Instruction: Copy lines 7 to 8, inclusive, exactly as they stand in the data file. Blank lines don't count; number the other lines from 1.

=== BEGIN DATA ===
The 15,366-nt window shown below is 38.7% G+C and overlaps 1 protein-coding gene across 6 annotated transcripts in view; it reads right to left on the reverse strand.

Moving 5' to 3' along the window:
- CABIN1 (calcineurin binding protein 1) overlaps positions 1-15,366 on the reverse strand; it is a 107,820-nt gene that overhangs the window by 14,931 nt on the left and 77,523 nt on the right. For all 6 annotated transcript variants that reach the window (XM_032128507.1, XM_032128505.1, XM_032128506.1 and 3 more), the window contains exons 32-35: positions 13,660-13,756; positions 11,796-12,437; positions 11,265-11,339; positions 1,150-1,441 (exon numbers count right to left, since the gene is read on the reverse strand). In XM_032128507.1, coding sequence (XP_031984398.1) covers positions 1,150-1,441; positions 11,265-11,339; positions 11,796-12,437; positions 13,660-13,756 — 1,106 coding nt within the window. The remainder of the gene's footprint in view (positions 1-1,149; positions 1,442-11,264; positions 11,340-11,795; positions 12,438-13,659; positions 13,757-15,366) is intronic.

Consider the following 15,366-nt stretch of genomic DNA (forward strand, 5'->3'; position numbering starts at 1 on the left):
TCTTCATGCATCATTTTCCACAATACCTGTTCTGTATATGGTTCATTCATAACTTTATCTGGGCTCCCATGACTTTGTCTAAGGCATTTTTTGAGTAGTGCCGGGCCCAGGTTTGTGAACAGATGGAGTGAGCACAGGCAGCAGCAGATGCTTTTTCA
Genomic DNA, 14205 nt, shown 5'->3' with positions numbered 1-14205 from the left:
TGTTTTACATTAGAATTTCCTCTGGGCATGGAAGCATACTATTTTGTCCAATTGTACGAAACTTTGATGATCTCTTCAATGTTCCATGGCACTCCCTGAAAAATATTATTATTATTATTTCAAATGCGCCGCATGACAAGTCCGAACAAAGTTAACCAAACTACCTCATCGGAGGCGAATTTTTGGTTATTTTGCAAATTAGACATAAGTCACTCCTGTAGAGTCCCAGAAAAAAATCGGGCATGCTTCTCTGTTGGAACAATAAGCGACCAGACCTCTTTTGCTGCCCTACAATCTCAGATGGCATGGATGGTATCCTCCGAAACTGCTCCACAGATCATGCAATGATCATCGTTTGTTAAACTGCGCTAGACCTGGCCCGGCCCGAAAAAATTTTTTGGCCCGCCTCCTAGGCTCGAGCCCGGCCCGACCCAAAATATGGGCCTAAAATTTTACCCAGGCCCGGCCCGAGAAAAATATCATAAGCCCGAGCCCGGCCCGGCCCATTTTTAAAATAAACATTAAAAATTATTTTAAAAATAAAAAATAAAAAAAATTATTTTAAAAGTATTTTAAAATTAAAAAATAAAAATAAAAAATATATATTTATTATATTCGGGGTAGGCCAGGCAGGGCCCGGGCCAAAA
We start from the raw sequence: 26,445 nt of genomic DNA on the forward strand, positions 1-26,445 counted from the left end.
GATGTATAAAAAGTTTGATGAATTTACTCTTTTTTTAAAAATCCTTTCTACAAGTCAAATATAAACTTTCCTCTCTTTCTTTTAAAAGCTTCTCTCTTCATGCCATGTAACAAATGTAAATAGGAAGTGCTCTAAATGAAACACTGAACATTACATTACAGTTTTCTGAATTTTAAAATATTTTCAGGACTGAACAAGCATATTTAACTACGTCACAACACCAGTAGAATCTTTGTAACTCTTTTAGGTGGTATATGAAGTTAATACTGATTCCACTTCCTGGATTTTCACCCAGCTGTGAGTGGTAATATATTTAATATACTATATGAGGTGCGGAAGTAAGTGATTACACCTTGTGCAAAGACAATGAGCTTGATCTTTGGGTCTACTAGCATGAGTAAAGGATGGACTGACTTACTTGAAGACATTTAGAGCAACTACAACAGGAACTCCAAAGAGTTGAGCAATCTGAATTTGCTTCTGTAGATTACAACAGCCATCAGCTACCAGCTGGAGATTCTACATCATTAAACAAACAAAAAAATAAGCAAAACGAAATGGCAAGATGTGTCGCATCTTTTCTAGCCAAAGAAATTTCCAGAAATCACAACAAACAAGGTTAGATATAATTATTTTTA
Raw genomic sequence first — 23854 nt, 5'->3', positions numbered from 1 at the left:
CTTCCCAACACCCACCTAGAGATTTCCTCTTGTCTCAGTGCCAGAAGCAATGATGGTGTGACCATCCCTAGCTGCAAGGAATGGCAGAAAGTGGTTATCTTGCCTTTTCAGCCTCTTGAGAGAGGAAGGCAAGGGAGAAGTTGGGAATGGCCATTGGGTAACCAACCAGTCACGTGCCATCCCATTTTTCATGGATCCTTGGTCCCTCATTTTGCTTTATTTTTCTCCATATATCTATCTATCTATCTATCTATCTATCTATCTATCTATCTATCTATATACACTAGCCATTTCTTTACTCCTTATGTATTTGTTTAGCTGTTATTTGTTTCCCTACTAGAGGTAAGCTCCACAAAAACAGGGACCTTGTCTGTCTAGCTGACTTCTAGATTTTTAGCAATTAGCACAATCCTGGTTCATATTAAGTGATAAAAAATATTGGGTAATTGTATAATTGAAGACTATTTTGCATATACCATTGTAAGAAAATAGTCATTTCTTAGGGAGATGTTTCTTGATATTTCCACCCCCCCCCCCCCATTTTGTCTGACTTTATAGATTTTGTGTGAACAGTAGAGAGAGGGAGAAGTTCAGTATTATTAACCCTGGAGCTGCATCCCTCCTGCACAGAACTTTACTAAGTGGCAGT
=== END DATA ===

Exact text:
TGTTTTACATTAGAATTTCCTCTGGGCATGGAAGCATACTATTTTGTCCAATTGTACGAAACTTTGATGATCTCTTCAATGTTCCATGGCACTCCCTGAAAAATATTATTATTATTATTTCAAATGCGCCGCATGACAAGTCCGAACAAAGTTAACCAAACTACCTCATCGGAGGCGAATTTTTGGTTATTTTGCAAATTAGACATAAGTCACTCCTGTAGAGTCCCAGAAAAAAATCGGGCATGCTTCTCTGTTGGAACAATAAGCGACCAGACCTCTTTTGCTGCCCTACAATCTCAGATGGCATGGATGGTATCCTCCGAAACTGCTCCACAGATCATGCAATGATCATCGTTTGTTAAACTGCGCTAGACCTGGCCCGGCCCGAAAAAATTTTTTGGCCCGCCTCCTAGGCTCGAGCCCGGCCCGACCCAAAATATGGGCCTAAAATTTTACCCAGGCCCGGCCCGAGAAAAATATCATAAGCCCGAGCCCGGCCCGGCCCATTTTTAAAATAAACATTAAAAATTATTTTAAAAATAAAAAATAAAAAAAATTATTTTAAAAGTATTTTAAAATTAAAAAATAAAAATAAAAAATATATATTTATTATATTCGGGGTAGGCCAGGCAGGGCCCGGGCCAAAA
We start from the raw sequence: 26,445 nt of genomic DNA on the forward strand, positions 1-26,445 counted from the left end.